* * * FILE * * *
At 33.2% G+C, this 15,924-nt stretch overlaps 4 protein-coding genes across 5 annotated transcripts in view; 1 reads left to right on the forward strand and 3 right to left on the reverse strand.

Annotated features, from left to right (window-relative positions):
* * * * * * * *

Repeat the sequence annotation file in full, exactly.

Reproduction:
At 33.2% G+C, this 15,924-nt stretch overlaps 4 protein-coding genes across 5 annotated transcripts in view; 1 reads left to right on the forward strand and 3 right to left on the reverse strand.

Annotated features, from left to right (window-relative positions):